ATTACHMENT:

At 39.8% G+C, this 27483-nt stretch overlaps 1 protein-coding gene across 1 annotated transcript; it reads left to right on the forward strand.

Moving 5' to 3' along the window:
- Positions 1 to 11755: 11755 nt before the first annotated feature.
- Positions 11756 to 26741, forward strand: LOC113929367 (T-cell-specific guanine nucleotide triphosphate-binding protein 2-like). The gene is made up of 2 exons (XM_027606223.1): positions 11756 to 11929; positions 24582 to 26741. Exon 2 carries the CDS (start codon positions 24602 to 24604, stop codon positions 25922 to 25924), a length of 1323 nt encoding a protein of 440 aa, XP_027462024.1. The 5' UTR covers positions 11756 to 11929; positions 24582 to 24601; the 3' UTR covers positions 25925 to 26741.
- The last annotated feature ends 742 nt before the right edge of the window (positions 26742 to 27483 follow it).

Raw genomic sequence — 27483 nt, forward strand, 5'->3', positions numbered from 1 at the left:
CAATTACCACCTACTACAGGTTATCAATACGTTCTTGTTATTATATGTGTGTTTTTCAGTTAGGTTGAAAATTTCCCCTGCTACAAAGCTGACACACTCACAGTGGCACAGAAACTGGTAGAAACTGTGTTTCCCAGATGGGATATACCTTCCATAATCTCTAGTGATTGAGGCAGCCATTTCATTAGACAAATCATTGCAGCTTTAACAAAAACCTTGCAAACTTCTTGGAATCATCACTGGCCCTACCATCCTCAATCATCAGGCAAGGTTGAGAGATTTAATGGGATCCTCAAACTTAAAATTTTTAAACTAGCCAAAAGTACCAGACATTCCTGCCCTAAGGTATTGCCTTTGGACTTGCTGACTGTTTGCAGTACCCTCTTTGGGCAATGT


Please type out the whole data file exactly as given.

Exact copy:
At 39.8% G+C, this 27483-nt stretch overlaps 1 protein-coding gene across 1 annotated transcript; it reads left to right on the forward strand.

Moving 5' to 3' along the window:
- Positions 1 to 11755: 11755 nt before the first annotated feature.
- Positions 11756 to 26741, forward strand: LOC113929367 (T-cell-specific guanine nucleotide triphosphate-binding protein 2-like). The gene is made up of 2 exons (XM_027606223.1): positions 11756 to 11929; positions 24582 to 26741. Exon 2 carries the CDS (start codon positions 24602 to 24604, stop codon positions 25922 to 25924), a length of 1323 nt encoding a protein of 440 aa, XP_027462024.1. The 5' UTR covers positions 11756 to 11929; positions 24582 to 24601; the 3' UTR covers positions 25925 to 26741.
- The last annotated feature ends 742 nt before the right edge of the window (positions 26742 to 27483 follow it).

Raw genomic sequence — 27483 nt, forward strand, 5'->3', positions numbered from 1 at the left:
CAATTACCACCTACTACAGGTTATCAATACGTTCTTGTTATTATATGTGTGTTTTTCAGTTAGGTTGAAAATTTCCCCTGCTACAAAGCTGACACACTCACAGTGGCACAGAAACTGGTAGAAACTGTGTTTCCCAGATGGGATATACCTTCCATAATCTCTAGTGATTGAGGCAGCCATTTCATTAGACAAATCATTGCAGCTTTAACAAAAACCTTGCAAACTTCTTGGAATCATCACTGGCCCTACCATCCTCAATCATCAGGCAAGGTTGAGAGATTTAATGGGATCCTCAAACTTAAAATTTTTAAACTAGCCAAAAGTACCAGACATTCCTGCCCTAAGGTATTGCCTTTGGACTTGCTGACTGTTTGCAGTACCCTCTTTGGGCAATGT